Flexibility: an obvious benefit to Croatian lessons via Skype is their flexibility. You aren't limited to needing to be in a classroom which means that if your job or lifestyle demands travel, you can still keep up with lessons if you wish. After this isolation period is over, I imagine more people will start to use and appreciate the benefits of video calls in many aspects of life.

Emotional buffer: this is one aspect that many wouldn’t think about but learning another language is difficult and can be confronting as we come up against our own limitations and frustrations. A few times in the lessons I was doing in-person, I felt my cheeks redden and frustrations rise – which, being the emotional creature that I am, made me feel super-embarrassed (will I cry?) The beauty of Skype lessons is that by not being in-person, there is almost an emotional buffer. Frustrations can still arise but it feels less confronting because the teacher isn’t standing directly in front of me; the physical distance allows me a chance to regain my composure (aka not lose my shit and breakdown).

Lessons are the same: I can not see any difference or limitation with Skype vs in-person. We work through physical books together, Zrinka can even send notes and materials in a screen-shot through Skype in that moment. The only thing we don’t use, which we had in the classroom was a whiteboard but there is no real loss there. We practice comprehension on many levels; reading, listening, speaking and I email homework through to Zrinka so she can check that my written Croatian is also correct.

Proper Croatian versus dialect: This note isn’t specific to Skype but I think it is important to add. While we should all learn the correct way to speak Croatian, because I live on the Dalmatian coast, I want to understand and speak the local dialect. To me, it makes no sense to only learn a formal way of speaking if most people don’t speak that way where I live. This is what I love about Zrinka, she always teaches the ‘proper’ way to say something but she will also tell me the most common phrases, words, expressions etc in Dalmatian.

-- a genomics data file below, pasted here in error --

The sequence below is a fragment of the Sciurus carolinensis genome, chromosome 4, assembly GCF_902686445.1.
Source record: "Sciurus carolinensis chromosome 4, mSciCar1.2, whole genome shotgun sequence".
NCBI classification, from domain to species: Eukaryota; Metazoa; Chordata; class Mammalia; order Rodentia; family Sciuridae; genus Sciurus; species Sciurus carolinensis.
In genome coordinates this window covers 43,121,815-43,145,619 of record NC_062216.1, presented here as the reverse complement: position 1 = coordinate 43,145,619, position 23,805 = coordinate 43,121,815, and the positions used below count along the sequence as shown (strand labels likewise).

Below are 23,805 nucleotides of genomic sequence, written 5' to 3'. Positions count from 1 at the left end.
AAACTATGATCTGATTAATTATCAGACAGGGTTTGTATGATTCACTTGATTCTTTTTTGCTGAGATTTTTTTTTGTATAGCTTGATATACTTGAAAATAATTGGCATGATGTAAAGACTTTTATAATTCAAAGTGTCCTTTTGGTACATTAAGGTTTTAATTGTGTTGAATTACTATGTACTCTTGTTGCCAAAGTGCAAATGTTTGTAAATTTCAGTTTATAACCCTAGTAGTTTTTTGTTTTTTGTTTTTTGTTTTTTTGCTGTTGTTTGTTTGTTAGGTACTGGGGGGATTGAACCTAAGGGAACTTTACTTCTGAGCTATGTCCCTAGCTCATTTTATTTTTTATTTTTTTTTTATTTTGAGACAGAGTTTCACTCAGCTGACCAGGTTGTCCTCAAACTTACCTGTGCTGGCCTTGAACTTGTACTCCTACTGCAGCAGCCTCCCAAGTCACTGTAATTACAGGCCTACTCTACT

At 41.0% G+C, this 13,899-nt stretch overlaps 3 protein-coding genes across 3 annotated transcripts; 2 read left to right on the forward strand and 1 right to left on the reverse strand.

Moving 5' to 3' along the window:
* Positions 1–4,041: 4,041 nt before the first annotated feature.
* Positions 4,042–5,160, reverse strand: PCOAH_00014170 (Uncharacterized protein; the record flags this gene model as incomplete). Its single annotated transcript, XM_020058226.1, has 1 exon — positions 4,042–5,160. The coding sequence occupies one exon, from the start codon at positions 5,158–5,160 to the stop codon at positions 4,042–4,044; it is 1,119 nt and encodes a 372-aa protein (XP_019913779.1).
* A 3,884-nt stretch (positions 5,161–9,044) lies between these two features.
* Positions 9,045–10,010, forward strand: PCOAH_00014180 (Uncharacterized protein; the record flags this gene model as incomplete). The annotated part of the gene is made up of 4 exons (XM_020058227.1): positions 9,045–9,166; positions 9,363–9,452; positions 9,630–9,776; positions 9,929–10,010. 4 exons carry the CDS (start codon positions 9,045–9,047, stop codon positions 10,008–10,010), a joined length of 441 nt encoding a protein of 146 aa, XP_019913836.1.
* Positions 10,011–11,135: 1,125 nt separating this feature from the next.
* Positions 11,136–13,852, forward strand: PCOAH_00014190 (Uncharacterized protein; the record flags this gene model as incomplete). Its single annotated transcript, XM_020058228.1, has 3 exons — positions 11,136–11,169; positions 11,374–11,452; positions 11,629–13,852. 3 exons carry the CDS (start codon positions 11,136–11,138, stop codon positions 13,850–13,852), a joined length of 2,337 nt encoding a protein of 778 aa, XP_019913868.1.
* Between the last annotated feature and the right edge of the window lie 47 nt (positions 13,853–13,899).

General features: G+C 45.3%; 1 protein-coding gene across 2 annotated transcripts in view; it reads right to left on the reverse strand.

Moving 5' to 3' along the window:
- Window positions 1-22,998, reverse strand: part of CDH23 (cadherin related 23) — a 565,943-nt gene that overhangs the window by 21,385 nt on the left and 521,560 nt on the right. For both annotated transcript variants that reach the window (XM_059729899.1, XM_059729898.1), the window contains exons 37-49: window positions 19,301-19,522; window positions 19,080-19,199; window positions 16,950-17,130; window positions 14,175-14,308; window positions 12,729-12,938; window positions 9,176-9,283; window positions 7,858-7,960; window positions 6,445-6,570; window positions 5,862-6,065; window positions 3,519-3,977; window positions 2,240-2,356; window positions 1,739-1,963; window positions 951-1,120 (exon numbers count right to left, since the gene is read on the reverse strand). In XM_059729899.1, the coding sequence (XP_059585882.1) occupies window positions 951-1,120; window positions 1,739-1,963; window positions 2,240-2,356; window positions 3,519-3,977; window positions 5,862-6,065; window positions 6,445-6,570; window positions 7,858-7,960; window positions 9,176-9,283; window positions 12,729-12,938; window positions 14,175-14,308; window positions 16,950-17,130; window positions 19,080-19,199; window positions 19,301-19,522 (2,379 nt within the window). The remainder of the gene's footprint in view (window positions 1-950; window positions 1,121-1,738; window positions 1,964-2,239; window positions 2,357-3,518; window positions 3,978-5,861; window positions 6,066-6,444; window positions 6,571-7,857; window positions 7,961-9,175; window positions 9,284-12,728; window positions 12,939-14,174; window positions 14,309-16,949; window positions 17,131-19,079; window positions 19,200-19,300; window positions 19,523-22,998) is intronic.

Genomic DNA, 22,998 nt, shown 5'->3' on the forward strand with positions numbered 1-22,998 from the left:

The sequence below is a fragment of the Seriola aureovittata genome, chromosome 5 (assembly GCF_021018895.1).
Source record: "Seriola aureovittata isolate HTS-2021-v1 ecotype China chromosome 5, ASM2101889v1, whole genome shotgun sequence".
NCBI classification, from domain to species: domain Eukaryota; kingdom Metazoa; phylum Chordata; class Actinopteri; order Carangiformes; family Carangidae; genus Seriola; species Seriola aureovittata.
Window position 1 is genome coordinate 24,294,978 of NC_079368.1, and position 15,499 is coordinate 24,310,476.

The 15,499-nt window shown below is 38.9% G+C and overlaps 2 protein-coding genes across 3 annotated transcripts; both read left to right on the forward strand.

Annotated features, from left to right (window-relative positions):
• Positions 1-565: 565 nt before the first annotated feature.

Important attributes of a Croatian teacher, especially via Skype.

They need to know how to teach: This seems obvious but not all teachers are great at teaching; being a great teacher is not a given, it’s a skill.  When we are learning something, especially grammar, if I don’t understand something one way, Zrinka has numerous ways to explain it. She never makes me feel stupid but will adjust and adapt until she finds a method or explanation that works for me no matter how long it takes – eventually, we get there and I learn various tactics for myself in the process.

A big personality: For Croatian lessons via Skype to be successful, I believe the teacher needs to have a big personality to help ‘break down’ the physical distance. We have all had Skype or video calls with people who are a bit awkward or cold, which can make the conversation feel stilted or lack flow – this isn’t what you want when learning a language. I say this because I realised that Zrinka has such a natural, light-hearted way, her personality shines through the screen and it helps put me at ease and set a fun, relaxed tone for our lessons. I don’t imagine I would stick with it otherwise.

Empathy: This could possibly fall under ‘knowing how to teach’ but I think empathy deserves a mention on its own. Empathy is essential in teachers, to be able to read and adjust to their learners and this takes exceptional skill to be able to do it via Skype. There were many instances in our lessons where I started to hit a brick wall and come against frustrations in myself; somehow Zrinka noticed and was able to give me ‘space’, reassure or give me just enough of a push to get me past my block. Again, the emotional buffer helps here but the teacher needs to be adept at reading people and finding ways to bring out their best.

All in all, I am thrilled to be learning Croatian again; if we weren’t in isolation I never would have started because we should be sailing right now. However, life (and the Coronavirus) clearly have other plans, which means I have no excuses because I finally have uninterrupted time. Again, please don’t consider this an article to pressure you into studying or make you feel bad if you aren’t; as I said, we all need to do what is right for us right now. But, if you do have the energy and some expendable income, I truly recommend learning Croatian via Skype - I wouldn't have it any other way now!

If you are interested in learning more or talking to my teacher Zrinka Madunic Spiljak, you can contact her on This email address is being protected from spambots. You need JavaScript enabled to view it.. I obviously recommend her but I need to state that this is not a sponsored post; in fact, this is going to come as a bit of a surprise to Zrinka as she has no idea I am writing this. I believe in recommending people who are great at what they do, especially right now with so many jobs affected, we should support our communities, small businesses and entrepreneurs.

 Croatian lessons 3.jpg

Zrinka Madunic Spiljak